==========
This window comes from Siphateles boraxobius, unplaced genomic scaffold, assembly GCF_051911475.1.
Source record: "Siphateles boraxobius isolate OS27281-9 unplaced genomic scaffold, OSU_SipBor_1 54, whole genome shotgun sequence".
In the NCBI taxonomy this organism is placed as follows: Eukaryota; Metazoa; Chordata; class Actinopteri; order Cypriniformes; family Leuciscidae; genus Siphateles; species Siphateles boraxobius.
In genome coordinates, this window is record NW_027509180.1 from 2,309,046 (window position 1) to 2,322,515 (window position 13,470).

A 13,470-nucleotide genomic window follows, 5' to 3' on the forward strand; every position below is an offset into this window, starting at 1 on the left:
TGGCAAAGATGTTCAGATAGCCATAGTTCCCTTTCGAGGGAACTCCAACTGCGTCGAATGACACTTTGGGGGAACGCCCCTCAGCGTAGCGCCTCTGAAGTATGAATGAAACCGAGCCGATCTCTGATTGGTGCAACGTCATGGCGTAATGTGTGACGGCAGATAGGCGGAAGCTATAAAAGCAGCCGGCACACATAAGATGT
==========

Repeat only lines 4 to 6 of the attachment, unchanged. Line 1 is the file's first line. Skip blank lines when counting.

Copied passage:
In genome coordinates, this window is record NW_027509180.1 from 2,309,046 (window position 1) to 2,322,515 (window position 13,470).

A 13,470-nucleotide genomic window follows, 5' to 3' on the forward strand; every position below is an offset into this window, starting at 1 on the left:
TGGCAAAGATGTTCAGATAGCCATAGTTCCCTTTCGAGGGAACTCCAACTGCGTCGAATGACACTTTGGGGGAACGCCCCTCAGCGTAGCGCCTCTGAAGTATGAATGAAACCGAGCCGATCTCTGATTGGTGCAACGTCATGGCGTAATGTGTGACGGCAGATAGGCGGAAGCTATAAAAGCAGCCGGCACACATAAGATGT